-One of the most interesting special reports issued in connection with the last census is part i. of the report on Social statistics of cities,' by Col. George E. Waring, jun., the sanitary expert, which is now going through the press, and will be ready to be issued Sept. 1. The subject-matter of this volume is confined to the statistics of certain cities in New England and the middle states; and the second part, which is still to appear, will be devoted to the cities in the southern and western states. The method pursued is to give a historical sketch of the town, which is followed by a description of the climate, the drainage, the financial condition, the gas supply, interments, manufactures, parks, reformatories and healing institutions, police, places of amusement, population, public buildings, streets, water-works, and, in fact, complete statistics of the social life in the places described. In many instances, maps are given showing the system of sewerage, the location of places of amusement, parks, libraries, and museums. The sketches of the cities of Boston, New York, and Philadelphia are very elaborate, especially in relation to the subject of sanitary
drainage. The second volume will contain a sketch of New Orleans, furnished by Mr. George W. Cable, the novelist. The report complete will contain about 2000 pages.
-The Ophthalmological society of Heidelberg has awarded Professor Helmholtz a gold Graefe medal and the sum of fifty dollars yearly, as the greatest benefiter of science.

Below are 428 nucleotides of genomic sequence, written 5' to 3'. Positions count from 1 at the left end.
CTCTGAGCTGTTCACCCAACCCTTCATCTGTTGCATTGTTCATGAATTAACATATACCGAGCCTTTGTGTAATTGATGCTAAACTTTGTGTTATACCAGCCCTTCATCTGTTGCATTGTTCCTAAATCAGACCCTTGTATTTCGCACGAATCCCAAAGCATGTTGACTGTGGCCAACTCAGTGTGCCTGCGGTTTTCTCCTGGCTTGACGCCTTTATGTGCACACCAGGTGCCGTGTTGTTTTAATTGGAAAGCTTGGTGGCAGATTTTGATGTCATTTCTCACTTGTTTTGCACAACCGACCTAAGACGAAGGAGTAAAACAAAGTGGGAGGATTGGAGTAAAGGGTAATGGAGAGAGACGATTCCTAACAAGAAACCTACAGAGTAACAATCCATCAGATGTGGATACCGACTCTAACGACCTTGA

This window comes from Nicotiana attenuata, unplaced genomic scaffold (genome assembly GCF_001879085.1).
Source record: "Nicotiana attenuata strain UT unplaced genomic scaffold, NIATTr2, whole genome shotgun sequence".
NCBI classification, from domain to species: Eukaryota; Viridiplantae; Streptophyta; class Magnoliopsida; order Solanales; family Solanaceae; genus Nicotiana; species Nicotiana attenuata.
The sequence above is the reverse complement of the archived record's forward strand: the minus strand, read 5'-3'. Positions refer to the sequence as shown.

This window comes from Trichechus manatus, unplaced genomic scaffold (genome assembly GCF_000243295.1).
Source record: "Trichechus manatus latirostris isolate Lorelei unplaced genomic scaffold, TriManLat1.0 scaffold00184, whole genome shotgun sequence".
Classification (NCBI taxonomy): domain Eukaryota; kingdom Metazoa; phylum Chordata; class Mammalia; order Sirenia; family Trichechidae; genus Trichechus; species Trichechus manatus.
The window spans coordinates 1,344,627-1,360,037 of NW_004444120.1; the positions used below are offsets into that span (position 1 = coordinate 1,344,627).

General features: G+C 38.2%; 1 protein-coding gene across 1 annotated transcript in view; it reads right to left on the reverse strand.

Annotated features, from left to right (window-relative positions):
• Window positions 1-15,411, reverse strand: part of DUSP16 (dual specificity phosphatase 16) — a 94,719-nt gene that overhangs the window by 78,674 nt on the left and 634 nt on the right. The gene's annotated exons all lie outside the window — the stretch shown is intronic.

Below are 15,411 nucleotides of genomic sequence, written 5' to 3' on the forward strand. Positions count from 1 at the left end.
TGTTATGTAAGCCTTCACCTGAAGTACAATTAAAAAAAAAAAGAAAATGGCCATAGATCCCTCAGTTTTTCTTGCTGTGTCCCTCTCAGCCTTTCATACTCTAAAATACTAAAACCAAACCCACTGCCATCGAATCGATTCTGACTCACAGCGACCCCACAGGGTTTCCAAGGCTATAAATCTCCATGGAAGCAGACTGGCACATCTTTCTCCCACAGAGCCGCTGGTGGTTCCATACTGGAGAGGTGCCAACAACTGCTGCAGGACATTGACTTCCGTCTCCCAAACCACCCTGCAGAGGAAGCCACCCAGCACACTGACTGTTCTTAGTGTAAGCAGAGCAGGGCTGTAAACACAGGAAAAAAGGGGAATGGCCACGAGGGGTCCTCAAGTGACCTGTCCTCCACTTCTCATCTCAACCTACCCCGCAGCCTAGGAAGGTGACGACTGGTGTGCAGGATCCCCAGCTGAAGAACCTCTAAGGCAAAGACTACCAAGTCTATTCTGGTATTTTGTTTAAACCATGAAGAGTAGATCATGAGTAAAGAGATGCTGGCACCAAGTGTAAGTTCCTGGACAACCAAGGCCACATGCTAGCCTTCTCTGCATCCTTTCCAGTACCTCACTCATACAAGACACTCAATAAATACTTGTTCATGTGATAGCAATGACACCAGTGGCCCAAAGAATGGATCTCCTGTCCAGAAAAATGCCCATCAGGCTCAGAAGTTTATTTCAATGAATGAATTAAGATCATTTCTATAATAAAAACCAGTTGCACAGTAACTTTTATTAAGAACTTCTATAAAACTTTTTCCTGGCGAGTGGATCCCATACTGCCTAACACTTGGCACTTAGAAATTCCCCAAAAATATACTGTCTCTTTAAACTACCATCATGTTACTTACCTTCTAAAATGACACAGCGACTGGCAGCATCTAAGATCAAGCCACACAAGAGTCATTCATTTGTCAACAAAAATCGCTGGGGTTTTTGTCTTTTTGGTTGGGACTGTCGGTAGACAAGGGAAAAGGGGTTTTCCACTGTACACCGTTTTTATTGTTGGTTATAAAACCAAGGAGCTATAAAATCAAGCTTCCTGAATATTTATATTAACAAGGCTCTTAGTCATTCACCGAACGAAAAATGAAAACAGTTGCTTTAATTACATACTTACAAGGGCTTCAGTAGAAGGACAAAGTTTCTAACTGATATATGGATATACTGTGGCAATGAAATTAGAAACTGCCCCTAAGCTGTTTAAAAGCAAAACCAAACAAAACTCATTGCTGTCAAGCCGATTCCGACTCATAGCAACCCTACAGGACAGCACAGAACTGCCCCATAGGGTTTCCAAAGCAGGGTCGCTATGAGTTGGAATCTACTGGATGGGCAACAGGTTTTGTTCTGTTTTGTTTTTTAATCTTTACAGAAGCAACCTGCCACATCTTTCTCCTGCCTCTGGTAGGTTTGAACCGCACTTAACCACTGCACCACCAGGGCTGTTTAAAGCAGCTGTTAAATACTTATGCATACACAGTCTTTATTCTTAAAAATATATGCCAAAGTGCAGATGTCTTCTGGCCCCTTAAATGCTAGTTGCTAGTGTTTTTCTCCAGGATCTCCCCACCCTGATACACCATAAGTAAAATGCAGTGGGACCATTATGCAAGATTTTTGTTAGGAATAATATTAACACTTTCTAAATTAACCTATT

The Commissioner of agriculture has prepared a circular containing rules and regulations for co-operation between the department of agriculture and the authorities of the several states and territories, for the suppression and extirpation of contagious pleuro-pneumonia of cattle. It will be remembered that congress appropriated $100,000, at its last session, to be employed in such manner as the commissioner may think best, to prevent the spread of pleuro-pneumonia.
The following changes have been made in the personnel of the coast survey since our last issue: Assistants Boyd, Bradford, and Ellicott have been instructed to organize a party to perform fieldwork on the coast of Maine, and to survey the topography of the north-eastern corner of the state. The steamer Bache, Lieutenant Hawley commanding, is doing the hydrographic work; Messrs. Vinall, Hodgkins, Van Orden, and Gray have taken the field on the re-survey of Long Island Sound; Mr. E. L. Taney, with a topographical party, is at work on the Kill von Kull; Captain C. O. Boutelle is organizing the parties for furnishing points for state surveys. The appropriations for this purpose this year being so limited, only four parties can be put in the field. The constitution of a permanent tide station on Sandy Hook has begun, and will be finished in about two months. It is hoped when this gauge is finished that an uninterrupted series, both winter and summer, extending over a period of 19 years, will be obtained.
The number of deaths from yellow-fever in Rio de Janeiro for the fifteen years preceding the last was 15,338. The fever first appeared in 1849, and has been continuous since, though much more severe at times. In 1850 the number of deaths of cases treated in the hospitals was twentysix per cent, in 1870, seventeen per cent, and in 1883, thirty per cent.
- New discoveries of gold in West Australia, where it has hitherto not been known to exist. are causing considerable excitement in that part of the continent. The locality is in the northwestern part, four hundred miles from King Sound, in a wild, desolated, and almost impassable region. The gold is found near the surface in alluvium.